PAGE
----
“Verizon has posted a third quarter of strong operational and financial performance,” said CEO Hans Vestberg. “With the beginning of the 5G era in this fourth quarter, we expect that trend to continue. We are investing in networks, creating platforms to add value for customers and maintaining a focused, disciplined strategy. Verizon is best positioned to take full advantage of the opportunities offered by the new game-changing generation of technology.”

On the broadband and TV side, Verizon’s Fios gained 54,000 new internet users, slower than the 66,000 it gained the same period last year, and lost 63,000 cable TV subscribers, faster than the 18,000 it lost last year, another indication that the cord-cutting trend shows no sign of abating.

Verizon Wireless continued to make the largest financial contribution. It generated $23 billion revenue (70.5% of group total) and brought in $11 billion EBITDA (90% of group total). The wireline business’ total revenues went down by 3.7% to $7.4 billion. The consumer side of the wireline business largely held at $3.1 billion (-2.1% year on year), with the corporate business dropped by over 5%.

On the group level, the total revenues of $32.6 billion, up 2.8% from last year, beating market expectation by $110 million, with non-GAAP earnings per share of $1.22, beating expectations by $0.03. GAAP EPS of $1.19 was right in line with market expectations.

Like most telecom operators, Verizon is a mature business that does not often disappoint but seldom excites. The management guidance pointed to low-to-mid single-digit percentage of full-year consolidated revenue growth and low single-digit percentage growth in EPS, which makes us pay some attention to another area of interest, Oath, the Media & IoT business mainly comprised of AOL and Yahoo.

If Verizon was to bank on this division to herald its future growth then it might be disappointed. Total revenues went down from $2 billion a year ago to $1.8 billion. More importantly, Verizon does not expect Oath to hit the $10 billion revenue target it set for the division earlier.

Verizon’s share price gained by 1.4% in pre-market trading.

5G becomes real as Verizon launches FWA offering in four cities

It might not have been the blockbuster moment the industry has been building towards, but the dawn has broken on the 5G era.

Just to put that statement into perspective, this is a small launch, a handful of pockets in four US cities, and only available as a wireless broadband offering for the home right now. If you happen to be one of the few Americans living in the right area and fancy cutting the cord on your broadband connectivity, Verizon is up your street promising ‘typical speeds’ of 300 Mbps, and peaks of 940 Mbps. Houston, Indianapolis, and Los Angeles will be receiving the 5G treatment, with Sacramento gaining special attention.

“We were able to make Sacramento one of our first 5G cities because Mayor Darrell Steinberg and city leaders embraced innovation and developed a strategic vision for how 5G could be a platform for the larger Sacramento technology ecosystem,” said Jonathan LeCompte, Pacific Market President for Verizon. “We believe this vision will pay off big for the city, attracting new investment, businesses and next generation services for residents.”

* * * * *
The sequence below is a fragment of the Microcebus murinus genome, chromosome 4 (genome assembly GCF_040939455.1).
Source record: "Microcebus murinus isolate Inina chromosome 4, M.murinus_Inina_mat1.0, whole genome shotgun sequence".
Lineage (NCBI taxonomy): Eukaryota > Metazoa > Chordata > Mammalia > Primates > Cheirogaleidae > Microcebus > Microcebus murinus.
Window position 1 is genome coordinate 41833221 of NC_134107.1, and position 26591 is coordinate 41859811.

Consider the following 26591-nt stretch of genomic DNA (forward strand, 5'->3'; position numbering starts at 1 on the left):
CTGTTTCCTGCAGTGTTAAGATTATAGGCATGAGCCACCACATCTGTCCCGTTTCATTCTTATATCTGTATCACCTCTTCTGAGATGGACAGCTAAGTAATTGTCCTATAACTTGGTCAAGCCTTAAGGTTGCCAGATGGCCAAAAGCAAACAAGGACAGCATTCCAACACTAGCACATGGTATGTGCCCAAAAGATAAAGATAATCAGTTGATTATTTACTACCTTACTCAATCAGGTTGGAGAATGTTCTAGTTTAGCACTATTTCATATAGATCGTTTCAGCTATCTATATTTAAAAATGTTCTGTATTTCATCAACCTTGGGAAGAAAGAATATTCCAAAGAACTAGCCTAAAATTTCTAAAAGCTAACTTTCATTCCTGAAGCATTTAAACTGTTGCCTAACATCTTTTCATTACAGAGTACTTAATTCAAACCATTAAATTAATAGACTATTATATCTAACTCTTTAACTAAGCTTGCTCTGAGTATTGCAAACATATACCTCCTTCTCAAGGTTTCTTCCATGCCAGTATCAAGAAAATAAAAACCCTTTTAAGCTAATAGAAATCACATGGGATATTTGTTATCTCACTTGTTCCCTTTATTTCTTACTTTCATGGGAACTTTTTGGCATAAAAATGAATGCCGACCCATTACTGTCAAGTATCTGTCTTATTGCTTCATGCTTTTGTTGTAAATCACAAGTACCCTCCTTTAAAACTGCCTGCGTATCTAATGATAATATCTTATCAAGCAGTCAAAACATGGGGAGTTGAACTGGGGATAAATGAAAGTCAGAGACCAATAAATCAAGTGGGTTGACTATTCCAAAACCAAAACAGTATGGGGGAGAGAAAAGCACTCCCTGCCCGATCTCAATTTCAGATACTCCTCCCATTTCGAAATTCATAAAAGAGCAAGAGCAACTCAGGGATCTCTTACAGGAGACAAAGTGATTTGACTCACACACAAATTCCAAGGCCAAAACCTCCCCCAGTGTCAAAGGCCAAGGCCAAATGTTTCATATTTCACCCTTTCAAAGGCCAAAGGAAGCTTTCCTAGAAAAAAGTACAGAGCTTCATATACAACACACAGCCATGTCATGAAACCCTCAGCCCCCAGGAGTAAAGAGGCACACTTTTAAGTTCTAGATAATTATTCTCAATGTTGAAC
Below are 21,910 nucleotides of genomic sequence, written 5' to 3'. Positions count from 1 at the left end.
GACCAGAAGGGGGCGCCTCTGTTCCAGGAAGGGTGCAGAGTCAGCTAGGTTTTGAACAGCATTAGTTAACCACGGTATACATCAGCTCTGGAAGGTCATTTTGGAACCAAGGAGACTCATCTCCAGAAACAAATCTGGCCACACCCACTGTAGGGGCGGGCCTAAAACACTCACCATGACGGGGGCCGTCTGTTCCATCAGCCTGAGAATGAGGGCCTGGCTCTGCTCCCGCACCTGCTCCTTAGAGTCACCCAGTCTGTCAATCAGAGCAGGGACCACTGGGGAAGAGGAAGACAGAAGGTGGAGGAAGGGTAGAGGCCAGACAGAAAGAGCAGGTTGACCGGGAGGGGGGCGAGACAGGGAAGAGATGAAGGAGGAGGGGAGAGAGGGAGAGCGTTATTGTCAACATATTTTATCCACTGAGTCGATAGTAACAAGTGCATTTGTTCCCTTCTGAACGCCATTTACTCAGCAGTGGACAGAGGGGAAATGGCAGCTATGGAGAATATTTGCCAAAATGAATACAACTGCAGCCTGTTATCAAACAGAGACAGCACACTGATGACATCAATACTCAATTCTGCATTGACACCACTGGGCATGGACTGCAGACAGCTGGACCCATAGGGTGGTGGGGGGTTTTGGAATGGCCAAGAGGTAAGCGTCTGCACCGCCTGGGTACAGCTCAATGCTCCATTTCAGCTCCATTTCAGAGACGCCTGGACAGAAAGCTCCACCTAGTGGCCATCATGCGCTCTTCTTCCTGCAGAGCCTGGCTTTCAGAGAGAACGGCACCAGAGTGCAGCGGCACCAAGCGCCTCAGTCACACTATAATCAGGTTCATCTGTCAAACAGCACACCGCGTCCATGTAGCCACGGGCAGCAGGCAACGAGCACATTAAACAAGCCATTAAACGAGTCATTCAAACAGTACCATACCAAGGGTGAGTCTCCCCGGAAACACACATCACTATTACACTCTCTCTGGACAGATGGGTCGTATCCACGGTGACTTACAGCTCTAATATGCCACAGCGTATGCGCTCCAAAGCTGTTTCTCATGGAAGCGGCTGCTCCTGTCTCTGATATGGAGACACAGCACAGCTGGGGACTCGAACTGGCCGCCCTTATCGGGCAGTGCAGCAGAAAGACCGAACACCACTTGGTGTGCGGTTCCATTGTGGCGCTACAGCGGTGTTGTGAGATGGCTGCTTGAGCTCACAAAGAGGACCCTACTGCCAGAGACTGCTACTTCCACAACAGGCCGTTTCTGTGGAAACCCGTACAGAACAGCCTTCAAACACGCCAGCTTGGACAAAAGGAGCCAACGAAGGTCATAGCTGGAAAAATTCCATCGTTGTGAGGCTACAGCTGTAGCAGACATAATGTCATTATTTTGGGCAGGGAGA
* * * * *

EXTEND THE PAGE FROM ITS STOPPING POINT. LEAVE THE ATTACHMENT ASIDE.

Sacramento has seemingly been the most proactive of partners for Verizon, with the city hoping 5G can spur investment and growth in a variety of different industries, autonomous vehicles for instance, with the city recently announcing a partnership with Phantom Auto to prepare infrastructure to support teleoperation safety technology for driverless vehicles. Over the last 12 months, Verizon has installed small cells on more than 200 utilities poles and street lights.

“This is a significant day in Sacramento,” said Mayor Darrell Steinberg. “When cities like ours partner with innovative businesses, investment follows. Not only has Verizon invested heavily to bring the latest network technology to our city, but they are partnering with us to focus investments on equity and economic opportunity for all neighbourhoods.”

While it is only available in a very, very small number of locations, it is a promising start. Those who signed up to be the first to receive the surface will be rewarded with a three-month free trial period before paying $70 a month (or $50 a month for existing Verizon customers) and the promise of no data caps. These customers will also receive a free Apple TV 4K or Google Chromecast Ultra device at installation.

Irrelevant to the size of the launch, Verizon now has the bragging rights of being the first in the US to deliver 5G to customers. Competitors will argue this is not the promised 5G experience, and no-one will be able to deliver the 5G bonanza until compatible mobile devices hit the market next year, but that is beside the point. Verizon can now run as many in-your-face adverts as it wants, boasting about beating all the other telcos in the world in delivering 5G to the consumer. It’s a nuance, but it is not incorrect.

Verizon to launch ‘world’s first commercial 5G service’ on 1 October

US operator Verizon is using the limited launch of a new fixed wireless access service to claim victory in the 5G race.

Verizon 5G Home is more fully described as ‘the world’s first commercial 5G broadband internet service,. It will be made available in parts of LA, Sacramento, Indianapolis and Houston 1 October, presumably targeted at people whose fixed broadband is sufficiently rubbish for them to give FWA over millimetre wave a go.